Let me tell you something even more amazing. When you turn over to and you read the earthly genealogy of Jesus, it goes on with all of these begats. Then in the Bible says, “Salmon begat Boaz of Rahab.” Wait a minute. What’s she doing there, in the Lord’s family tree? I tell you, friends, when the Lord lays hold on you, He changes your ways. Amen? This woman of low repute got her act together by the grace of God, and became so desirable and so dignified that a man decided he wanted to marry her, and they had a little baby named Boaz, who, when he was older, saw Ruth gleaning in the fields and married her, and they had a son named Obed, who had a son named Jesse, whose youngest son was David. And Jesus Christ is of the root and offspring of David. Yes, God keeps bad company. In the family tree of Jesus Christ is a prostitute who overcame by the blood of the Lamb.

I like that. That gives me hope tonight. There are times when you make such a rotten mess of your life that your own mother or father don’t want to be bothered with you. Folks in your neighborhood don’t even want to look at you when they pass by. Well, I want to tell you tonight, when your life is such a mess that you can’t even keep your head up in good company, when nobody wants to bother with you, there is a God in heaven, and He will reach down and say, When nobody else wants you, I’ll take you. I’ll take you. “Come unto me, all ye that labor and are heavy laden, and I will give you rest” ().

Just one other story of encouragement from the Word of God. The Bible tells me about a woman caught in adultery. If you read the King James Version it says she was “caught in the act.” The law of Moses said that she should be stoned to death--immediately! And by the way, the law of Moses said that the man should also be stoned to death, but by the time of Christ the men folk, who happened to run everything, had adjusted the law that only the woman died and the man that was caught with her could actually help stone her.

So they caught her and like folks today, they created a big scene. Somehow, it made them look a little holier to rub someone else in the dirt. They drag that woman out of the house and through the busy streets, and quickly a crowd gathers. Everyone is picking up rocks and walking along behind. The woman caught in adultery doesn’t even have the courage to look up. As they drag her out of the city, some of the religious leaders get an idea. “This man Jesus has been interfering with our authority. Let’s take her to Him. If He says stone her, then the people will turn their backs on Him. If He says to let her go, then He is contradicting Moses’ law, and we’ll stone Him, too!” It seemed like a perfect plan.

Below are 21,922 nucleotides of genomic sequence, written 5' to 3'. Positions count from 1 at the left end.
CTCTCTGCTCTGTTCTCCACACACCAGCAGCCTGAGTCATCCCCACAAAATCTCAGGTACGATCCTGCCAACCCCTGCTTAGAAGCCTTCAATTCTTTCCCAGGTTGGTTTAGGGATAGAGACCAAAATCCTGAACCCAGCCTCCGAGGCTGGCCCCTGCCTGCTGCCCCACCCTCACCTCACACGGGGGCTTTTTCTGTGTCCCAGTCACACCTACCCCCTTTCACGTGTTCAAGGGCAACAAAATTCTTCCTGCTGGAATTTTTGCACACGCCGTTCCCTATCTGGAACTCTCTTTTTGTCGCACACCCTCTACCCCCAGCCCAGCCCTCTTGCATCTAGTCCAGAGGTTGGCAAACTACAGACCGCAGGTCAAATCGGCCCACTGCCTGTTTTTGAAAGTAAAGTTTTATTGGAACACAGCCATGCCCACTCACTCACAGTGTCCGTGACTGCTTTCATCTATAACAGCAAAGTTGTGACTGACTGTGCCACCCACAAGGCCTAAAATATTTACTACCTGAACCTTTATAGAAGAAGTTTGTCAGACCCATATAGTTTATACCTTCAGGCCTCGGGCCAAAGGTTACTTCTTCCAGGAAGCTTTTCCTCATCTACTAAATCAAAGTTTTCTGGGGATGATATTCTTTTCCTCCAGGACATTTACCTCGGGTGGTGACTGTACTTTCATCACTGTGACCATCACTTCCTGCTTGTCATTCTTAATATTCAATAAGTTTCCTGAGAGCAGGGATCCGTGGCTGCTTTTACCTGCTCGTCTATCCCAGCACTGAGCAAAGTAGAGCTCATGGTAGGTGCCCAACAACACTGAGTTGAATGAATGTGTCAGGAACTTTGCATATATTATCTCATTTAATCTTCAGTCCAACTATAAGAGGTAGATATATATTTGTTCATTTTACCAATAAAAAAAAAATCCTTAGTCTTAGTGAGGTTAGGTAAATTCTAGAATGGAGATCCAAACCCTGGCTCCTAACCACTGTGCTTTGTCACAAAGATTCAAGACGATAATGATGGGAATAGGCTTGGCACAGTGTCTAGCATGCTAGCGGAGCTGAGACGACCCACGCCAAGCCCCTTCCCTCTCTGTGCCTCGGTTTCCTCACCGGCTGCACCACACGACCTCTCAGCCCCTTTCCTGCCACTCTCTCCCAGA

Finally, they arrive at the place where Jesus is teaching. The crowd parts, and the mob drags this poor woman to the center and slams her down at the feet of Jesus. Let me just pause to say this: When you’ve made a mess of your life, that’s the best place on earth to be--at the feet of Jesus. Would you say Amen? They throw her down in a crumpled heap at Jesus’ feet. But the Lord doesn’t even look at her. Instead, He looks at them and says, “Let him who is without sin cast the first stone.” While they’re thinking about that, He stoops down and with His eyes on them, He begins to write in the sand. The Bible doesn’t tell us exactly what He wrote, but no doubt He wrote their sins. There were liars there ready to stone someone else, and wrote in the sand, LIARS. And those liars looked at it, and they looked at Him. And they dropped their rocks and walked away. Then, Jesus wrote down EXTORTIONERS, and they looked at it, and dropped their rocks and walked away. Then He wrote ADULTERERS, and a whole lot of rocks fell. He kept on writing until everyone of those hypocrites had dropped his rocks and walked off.

Finally, when they were all gone, and it was just Jesus and this sinner, He spoke to her. “Woman, where are your accusers?”

That woman heard a different tone of voice now. She heard the voice of God and the voice of God is a voice of mercy and pity and compassion and pardon. When she heard it, she found courage to lift her head and look out through reddened eyes. When she looked around, she saw nothing but a pile of rocks, and the Rock of Ages. Then she looked at Jesus, and said, “No man, Lord?” Now, that was more of a question, than a statement. In other words, Lord, I heard what You said, and I know why they left. They left because they were not worthy to stone me. But You are worthy. You, Lord, are pure and holy and you are the Son of God. You’ve never sinned. You’ve got the right to take these stones and kill me. Are You going to do it?

And Jesus, who keeps bad company, said, “Neither do I condemn you.” Neither do I condemn you. Notice Jesus did not say, “Neither do I condemn adultery.” He does. He didn’t say, “Neither do I condemn sin.” He does. He said, “I do not condemn thee.” That lady was never the same again. She had heard the voice of God speaking pardon and peace to her heart. And Ladies and Gentlemen, that lady was the last to leave the cross and the first to reach the empty tomb. She was the one to take the word to the disciples that Christ was risen from the dead.

Ah yes, my friends, there is hope for you. There is hope for me. Jesus stooped all the way down to the bottom. Our God keeps bad company. No matter what you’ve done, no matter what you’re doing, there is help close at hand through Jesus Christ our Lord. He will save to the uttermost those who come to Him by faith. The Bible has this word of hope in . Say it with me: “For God so loved the world that He gave His only begotten son, that whosoever believeth in Him should not perish but have everlasting life.” Jesus paid with His life to save sinners. He stooped all the way down to the bottom to reach you and me. God keeps bad company. The sorriest sinner here tonight can be saved and go to heaven if he wants to, and if you’ve got good sense, you ought to want to. What do you say?

If you want to say tonight, Jesus, I’ve heard Your Word. I believe there is hope for me. Save me, wash my sins away, and give me victory in my life, and help me to do Your will. If that’s the desire of your heart, I want you to all stand up with me now as we pray. Do it now.

O blessed Lord, here we stand again. You know our past. You know our present. But we thank You that You accept us just as we are when we come to You by faith. Take us Lord, wash our sins away, and make us wholly Thine, and save us in Your kingdom. We ask it in Jesus’ name. Amen.



About The Author

JoeSmith

Lover of Jesus